Johannesburg – Next year banks will have to review their
clients’ loans to determine they are affordable.
The review could possibly affect consumers’ ability to
obtain credit in future, but for those who are too heavily indebted it might
That’s one of the possible steps ahead after Treasury and
the Banking Association of South Africa (Basa) last week agreed to develop a
uniform measure to determine whether a client can afford a loan.
The National Credit Act will probably be amended to include
the uniform measure as part of an attempt to prevent consumers finding
themselves in a debt spiral.
According to Basa head, Cas Coovadia, Basa and the National
Credit Regulator (NCR) are in talks about changes and amendments to the Act.
Amendments to the Act are expected to be tabled in
parliament before the end of March next year.
Coovadia says the amendments are necessary because there are
“inefficiencies”. One of these is the lack of a uniform definition of
affordability and of when a consumer is too deeply indebted.
Coovadia says Basa, the NCR and Treasury therefore want to
compile a type of index to measure this – a debt-to-income ratio or something
of that nature. This would provide the market with greater certainty.
Consumers would also know when they had reached that level
and that credit institutions would therefore not continue to lend them money.
Credit providers would then also certainly be aware that it
would be reckless to advance money to such individuals.
This is all part of an agreement reached between the big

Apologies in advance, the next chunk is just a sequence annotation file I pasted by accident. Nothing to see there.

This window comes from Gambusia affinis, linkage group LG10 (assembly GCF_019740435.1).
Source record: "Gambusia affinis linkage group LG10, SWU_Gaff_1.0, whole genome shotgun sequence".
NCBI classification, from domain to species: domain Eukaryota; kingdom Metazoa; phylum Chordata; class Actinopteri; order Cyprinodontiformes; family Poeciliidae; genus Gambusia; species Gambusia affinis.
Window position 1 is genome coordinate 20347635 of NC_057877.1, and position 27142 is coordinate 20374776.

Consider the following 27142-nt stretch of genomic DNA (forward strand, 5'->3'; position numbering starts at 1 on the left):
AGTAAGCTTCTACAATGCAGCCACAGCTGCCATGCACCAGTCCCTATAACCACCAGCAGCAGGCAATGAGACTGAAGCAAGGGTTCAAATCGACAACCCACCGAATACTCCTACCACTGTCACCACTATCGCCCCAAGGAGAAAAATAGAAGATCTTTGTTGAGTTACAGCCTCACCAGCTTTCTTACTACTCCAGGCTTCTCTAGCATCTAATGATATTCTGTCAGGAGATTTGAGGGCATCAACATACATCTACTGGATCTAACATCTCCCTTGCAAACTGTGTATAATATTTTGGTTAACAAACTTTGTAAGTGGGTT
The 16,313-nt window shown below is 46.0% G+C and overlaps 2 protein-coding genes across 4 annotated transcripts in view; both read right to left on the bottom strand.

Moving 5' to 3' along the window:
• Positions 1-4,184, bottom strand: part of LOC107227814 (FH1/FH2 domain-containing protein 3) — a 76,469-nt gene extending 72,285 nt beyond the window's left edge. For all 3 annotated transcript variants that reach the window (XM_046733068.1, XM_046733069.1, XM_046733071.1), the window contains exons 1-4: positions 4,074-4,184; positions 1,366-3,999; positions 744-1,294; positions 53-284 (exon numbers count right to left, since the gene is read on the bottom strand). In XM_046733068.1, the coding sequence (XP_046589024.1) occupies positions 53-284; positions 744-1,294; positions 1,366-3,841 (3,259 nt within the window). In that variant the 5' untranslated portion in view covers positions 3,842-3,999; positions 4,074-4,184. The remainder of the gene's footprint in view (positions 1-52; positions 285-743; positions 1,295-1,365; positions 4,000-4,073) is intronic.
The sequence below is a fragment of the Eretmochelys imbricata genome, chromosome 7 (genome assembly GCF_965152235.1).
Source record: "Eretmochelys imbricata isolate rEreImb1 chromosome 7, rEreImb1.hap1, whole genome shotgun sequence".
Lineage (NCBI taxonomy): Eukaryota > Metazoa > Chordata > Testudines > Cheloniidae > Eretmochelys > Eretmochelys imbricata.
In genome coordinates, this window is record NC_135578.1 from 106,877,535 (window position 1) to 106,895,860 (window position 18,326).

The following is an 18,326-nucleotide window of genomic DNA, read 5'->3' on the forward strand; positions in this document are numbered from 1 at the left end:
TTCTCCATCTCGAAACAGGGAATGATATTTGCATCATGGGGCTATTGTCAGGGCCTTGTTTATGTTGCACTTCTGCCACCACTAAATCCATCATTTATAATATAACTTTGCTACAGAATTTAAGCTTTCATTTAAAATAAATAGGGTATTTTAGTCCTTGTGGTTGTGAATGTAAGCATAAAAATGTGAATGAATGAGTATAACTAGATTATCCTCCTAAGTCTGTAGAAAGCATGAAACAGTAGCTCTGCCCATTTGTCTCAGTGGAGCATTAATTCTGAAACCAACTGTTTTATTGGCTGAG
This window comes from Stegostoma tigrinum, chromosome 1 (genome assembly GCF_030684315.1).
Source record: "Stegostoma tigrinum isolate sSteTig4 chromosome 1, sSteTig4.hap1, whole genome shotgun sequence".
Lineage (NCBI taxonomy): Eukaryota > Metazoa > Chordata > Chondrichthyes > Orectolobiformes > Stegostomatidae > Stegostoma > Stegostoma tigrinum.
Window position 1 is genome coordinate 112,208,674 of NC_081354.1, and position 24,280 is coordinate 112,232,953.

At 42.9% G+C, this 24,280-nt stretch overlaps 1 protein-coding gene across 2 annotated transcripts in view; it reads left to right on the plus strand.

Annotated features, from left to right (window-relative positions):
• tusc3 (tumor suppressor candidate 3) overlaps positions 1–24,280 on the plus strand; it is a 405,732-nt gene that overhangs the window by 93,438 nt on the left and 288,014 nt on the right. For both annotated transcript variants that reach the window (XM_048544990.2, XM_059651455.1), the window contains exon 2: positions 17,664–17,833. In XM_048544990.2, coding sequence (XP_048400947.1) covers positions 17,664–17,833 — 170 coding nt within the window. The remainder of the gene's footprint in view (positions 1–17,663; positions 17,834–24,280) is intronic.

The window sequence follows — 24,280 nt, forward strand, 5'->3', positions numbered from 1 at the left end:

commercial banks, Basa and the National Treasury to improve responsible lending
practices and prevent households getting into trouble.
In recent months there has repeatedly been talk of a credit
bubble in the unsecured lending market because these loans have increased
substantially and more and more consumers cannot meet their obligations.
Coovadia says the parties also agreed on appropriate relief
measures for borrowers already in difficulties.
The steps and changes will be completed over the next two
months and Treasury and Basa will coordinate the process.
Coovadia says every Basa member will develop guidelines to
offer relief to qualifying borrowers who are under pressure by reducing the
repayments without the borrower incurring additional costs.
In August and October Basa, Finance Minister Pravin Gordhan
and the chief executives of Absa Group [JSE:ASA], Standard Bank Group
[JSE:SBK], FirstRand [JSE:FSR], Nedbank Group [JSE:NED], African Bank
Investments [JSE:ABL] and Capitec Bank Holdings [JSE:CPI] met to discuss issues
in the credit market.
Concern was expressed about the lending practices of certain
“unscrupulous” operators who granted excessive loans to households, even to
those who could not afford them, thereby boosting their margins with inappropriate
Even pensioners and people receiving social grants often
“qualify” for loans they cannot afford.
The banks also undertake not to use garnishee orders.
According to Coovadia the ideal situation is for the
industry to have effective collection mechanisms and avoid garnishee orders.
For that reason the banks and other players also agreed on minimum standards
for debit orders.
The commitments and agreements apply only to banks that are
Basa members. Other credit providers, such as microlenders and retailers, are
“encouraged” to adopt good practices as well.
Treasury director of finance Ismail Momoniat says
microlenders and clothing stores fall outside the ambit of the agreement, as
they are not supervised by Treasury.
For more business news in Afrikaans, go to Sake24.com.